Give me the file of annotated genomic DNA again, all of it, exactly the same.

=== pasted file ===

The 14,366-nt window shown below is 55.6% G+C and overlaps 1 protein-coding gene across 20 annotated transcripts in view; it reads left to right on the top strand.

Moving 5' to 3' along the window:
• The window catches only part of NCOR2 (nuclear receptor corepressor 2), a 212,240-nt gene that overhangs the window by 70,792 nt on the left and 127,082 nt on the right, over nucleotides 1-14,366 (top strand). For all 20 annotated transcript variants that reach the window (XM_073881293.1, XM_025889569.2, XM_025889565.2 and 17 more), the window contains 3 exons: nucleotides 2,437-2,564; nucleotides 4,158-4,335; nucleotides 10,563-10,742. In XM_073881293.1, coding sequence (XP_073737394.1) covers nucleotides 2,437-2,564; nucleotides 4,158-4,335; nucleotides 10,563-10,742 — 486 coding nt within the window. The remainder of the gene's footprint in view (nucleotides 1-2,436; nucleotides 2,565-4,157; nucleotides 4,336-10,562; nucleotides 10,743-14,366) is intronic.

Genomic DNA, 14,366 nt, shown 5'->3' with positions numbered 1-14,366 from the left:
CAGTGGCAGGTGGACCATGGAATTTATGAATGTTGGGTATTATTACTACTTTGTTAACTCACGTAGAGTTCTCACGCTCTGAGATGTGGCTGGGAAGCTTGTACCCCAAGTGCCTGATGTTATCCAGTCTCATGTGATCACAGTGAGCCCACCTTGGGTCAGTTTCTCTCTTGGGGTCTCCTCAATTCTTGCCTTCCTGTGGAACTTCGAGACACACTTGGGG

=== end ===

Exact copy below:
The 14,366-nt window shown below is 55.6% G+C and overlaps 1 protein-coding gene across 20 annotated transcripts in view; it reads left to right on the top strand.

Moving 5' to 3' along the window:
• The window catches only part of NCOR2 (nuclear receptor corepressor 2), a 212,240-nt gene that overhangs the window by 70,792 nt on the left and 127,082 nt on the right, over nucleotides 1-14,366 (top strand). For all 20 annotated transcript variants that reach the window (XM_073881293.1, XM_025889569.2, XM_025889565.2 and 17 more), the window contains 3 exons: nucleotides 2,437-2,564; nucleotides 4,158-4,335; nucleotides 10,563-10,742. In XM_073881293.1, coding sequence (XP_073737394.1) covers nucleotides 2,437-2,564; nucleotides 4,158-4,335; nucleotides 10,563-10,742 — 486 coding nt within the window. The remainder of the gene's footprint in view (nucleotides 1-2,436; nucleotides 2,565-4,157; nucleotides 4,336-10,562; nucleotides 10,743-14,366) is intronic.

Genomic DNA, 14,366 nt, shown 5'->3' with positions numbered 1-14,366 from the left:
CAGTGGCAGGTGGACCATGGAATTTATGAATGTTGGGTATTATTACTACTTTGTTAACTCACGTAGAGTTCTCACGCTCTGAGATGTGGCTGGGAAGCTTGTACCCCAAGTGCCTGATGTTATCCAGTCTCATGTGATCACAGTGAGCCCACCTTGGGTCAGTTTCTCTCTTGGGGTCTCCTCAATTCTTGCCTTCCTGTGGAACTTCGAGACACACTTGGGG